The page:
A "clincher" is the most common type of rim used on bicycle wheels. Clincher bicycle rims are similar to automobile rims in terms of how the tire adheres by means of a ridge on the inside of the rim that "clinches" a bead running along the inside of the tire.
How a Clincher Works
A clincher bicycle wheel "clinches" the tire by means of a ridge on the inside of the wheel rim. When the tire is properly mounted on the rim, beads made from wire or other strong material along the inside of the tire seal snugly against the ridges inside the rim. When the tire is mounted on the wheel rim and properly inflated, it holds firmly in place without shifting or moving.
Aside from the frame, nothing adds more to the safety and performance of a bike than the wheels and tires. A well-built set of wheels fitted with properly sized and inflated tires is the best assurance of safe, easy-rolling rides. On the other hand, poorly designed wheels, low-quality tires or improperly inflated tires can destroy the quality of the ride and also cause serious safety problems.
Wheels, tires and tubes must always be in tip-top shape to avoid trouble on the road or trail. There's nothing worse than having an accident because of poorly functioning wheels or an avoidable blowout because of poor-quality or improperly maintained tires and tubes. To avoid this problem, check your wheels and tires for proper functioning before every ride. Look closely at the outside surface of your tires, and clear any debris that might be stuck in them; these can cause flats while riding. In addition, replace your tires and tubes when damaged or at least once a year.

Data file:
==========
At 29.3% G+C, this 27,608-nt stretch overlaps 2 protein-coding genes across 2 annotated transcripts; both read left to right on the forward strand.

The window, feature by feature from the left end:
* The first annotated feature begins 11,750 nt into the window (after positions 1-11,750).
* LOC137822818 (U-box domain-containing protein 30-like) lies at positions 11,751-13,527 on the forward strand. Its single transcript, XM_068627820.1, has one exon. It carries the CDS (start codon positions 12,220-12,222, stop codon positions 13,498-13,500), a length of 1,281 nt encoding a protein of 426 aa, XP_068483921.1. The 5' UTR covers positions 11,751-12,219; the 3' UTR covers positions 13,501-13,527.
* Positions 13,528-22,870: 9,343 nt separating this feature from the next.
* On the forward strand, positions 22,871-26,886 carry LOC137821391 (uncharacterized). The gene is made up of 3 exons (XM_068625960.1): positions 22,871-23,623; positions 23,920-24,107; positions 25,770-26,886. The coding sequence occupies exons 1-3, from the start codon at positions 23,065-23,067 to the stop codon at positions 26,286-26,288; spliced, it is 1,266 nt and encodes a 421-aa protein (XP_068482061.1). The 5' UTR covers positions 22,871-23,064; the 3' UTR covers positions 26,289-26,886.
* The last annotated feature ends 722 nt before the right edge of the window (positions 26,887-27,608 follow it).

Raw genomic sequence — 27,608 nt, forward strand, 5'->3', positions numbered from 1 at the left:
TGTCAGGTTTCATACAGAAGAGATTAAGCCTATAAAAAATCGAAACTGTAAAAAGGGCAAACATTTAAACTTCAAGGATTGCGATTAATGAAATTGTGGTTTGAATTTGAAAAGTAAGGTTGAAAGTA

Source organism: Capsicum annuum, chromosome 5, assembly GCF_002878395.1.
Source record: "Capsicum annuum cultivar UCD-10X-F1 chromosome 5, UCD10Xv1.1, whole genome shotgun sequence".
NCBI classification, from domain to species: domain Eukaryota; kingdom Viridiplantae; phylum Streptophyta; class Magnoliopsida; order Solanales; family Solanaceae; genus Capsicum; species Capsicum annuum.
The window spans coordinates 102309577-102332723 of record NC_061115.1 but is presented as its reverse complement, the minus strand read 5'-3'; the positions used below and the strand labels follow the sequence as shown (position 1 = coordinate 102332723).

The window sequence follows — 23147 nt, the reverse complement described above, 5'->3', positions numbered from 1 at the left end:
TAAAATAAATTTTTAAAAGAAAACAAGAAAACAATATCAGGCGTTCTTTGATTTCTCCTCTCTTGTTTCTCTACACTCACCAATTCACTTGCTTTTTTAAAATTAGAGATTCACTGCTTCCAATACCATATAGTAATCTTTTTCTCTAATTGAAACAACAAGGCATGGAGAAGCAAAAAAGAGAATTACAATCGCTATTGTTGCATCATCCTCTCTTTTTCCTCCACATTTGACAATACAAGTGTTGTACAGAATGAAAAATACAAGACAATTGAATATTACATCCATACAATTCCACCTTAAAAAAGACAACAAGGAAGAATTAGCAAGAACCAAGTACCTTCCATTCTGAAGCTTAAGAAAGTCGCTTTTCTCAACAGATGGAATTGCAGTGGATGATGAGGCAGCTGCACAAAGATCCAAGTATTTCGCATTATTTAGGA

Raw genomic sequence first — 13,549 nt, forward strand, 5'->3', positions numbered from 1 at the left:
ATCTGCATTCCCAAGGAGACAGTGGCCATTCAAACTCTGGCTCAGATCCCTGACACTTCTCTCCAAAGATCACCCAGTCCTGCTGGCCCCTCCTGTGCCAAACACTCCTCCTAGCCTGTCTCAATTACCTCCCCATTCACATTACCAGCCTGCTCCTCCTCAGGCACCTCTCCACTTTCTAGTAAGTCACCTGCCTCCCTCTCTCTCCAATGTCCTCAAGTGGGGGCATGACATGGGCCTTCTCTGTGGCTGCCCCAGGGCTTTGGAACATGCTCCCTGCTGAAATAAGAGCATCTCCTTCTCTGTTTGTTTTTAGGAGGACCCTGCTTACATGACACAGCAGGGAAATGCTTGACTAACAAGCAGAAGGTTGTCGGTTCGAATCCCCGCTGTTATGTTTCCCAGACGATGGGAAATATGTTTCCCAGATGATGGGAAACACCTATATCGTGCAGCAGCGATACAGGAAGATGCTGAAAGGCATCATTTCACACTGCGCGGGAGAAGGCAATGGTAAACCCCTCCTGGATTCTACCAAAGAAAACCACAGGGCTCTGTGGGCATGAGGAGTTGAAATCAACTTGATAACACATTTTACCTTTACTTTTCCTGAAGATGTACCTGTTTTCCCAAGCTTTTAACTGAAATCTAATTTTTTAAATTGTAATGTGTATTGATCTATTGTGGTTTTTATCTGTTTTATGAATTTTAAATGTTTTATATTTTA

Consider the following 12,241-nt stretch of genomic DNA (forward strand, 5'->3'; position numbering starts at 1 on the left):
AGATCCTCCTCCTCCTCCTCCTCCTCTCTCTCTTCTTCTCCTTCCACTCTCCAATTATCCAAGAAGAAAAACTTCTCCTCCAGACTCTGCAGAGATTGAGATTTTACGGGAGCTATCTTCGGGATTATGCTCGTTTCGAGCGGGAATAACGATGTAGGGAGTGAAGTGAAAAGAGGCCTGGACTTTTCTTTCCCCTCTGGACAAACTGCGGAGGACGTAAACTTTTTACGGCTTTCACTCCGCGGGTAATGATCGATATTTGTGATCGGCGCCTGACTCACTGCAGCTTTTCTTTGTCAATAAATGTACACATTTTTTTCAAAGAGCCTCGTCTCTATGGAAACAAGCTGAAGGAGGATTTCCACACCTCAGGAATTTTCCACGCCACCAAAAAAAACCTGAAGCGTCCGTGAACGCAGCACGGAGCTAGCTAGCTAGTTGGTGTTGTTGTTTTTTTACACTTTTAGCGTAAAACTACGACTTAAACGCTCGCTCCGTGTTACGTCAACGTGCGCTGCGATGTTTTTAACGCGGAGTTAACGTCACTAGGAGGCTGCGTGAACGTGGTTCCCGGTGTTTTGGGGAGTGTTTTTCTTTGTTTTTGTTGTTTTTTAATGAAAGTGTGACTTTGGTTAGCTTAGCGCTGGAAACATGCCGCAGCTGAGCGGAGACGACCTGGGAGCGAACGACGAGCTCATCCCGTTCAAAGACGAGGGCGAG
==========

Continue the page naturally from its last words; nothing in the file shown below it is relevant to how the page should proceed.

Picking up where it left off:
Tires and tubes
The vast majority of clincher bicycle wheels require tubes inside the tires. Always buy quality tubes and tires from a reliable source, such as your bike shop and make sure the tubes and tires you purchase are the proper size for your clincher wheel to ensure reliability and performance. Also make sure the tires are inflated to the proper pressure, which is indicated on the sidewall of the tire. Because of recent technological advances, some clincher bike wheels do not require tubes inside the tires.
Clinchers Versus Tubulars
Although the clincher-type wheel is the most common design for all bike styles, another type of wheel is sometimes used. Many road and cyclocross racers prefer to ride "tubular," or "sew-up," wheels and tires for best performance and reliability in extreme racing conditions. A tubular wheel requires the tire (in which the tube is pre-inserted and completely enclosed inside the tire material) to be glued onto the rim. One of the greatest advantages of tubular wheels is their rims, which are just as strong though much lighter than clincher rims.
- "Bicycling Magazine's Complete Guide to Bicycle Maintenance and Repair for Road and Mountain Bikes"; Jim Langley; 1999
- "Bicycle Repair Step-by-Step"; Rob van der Plas; 2002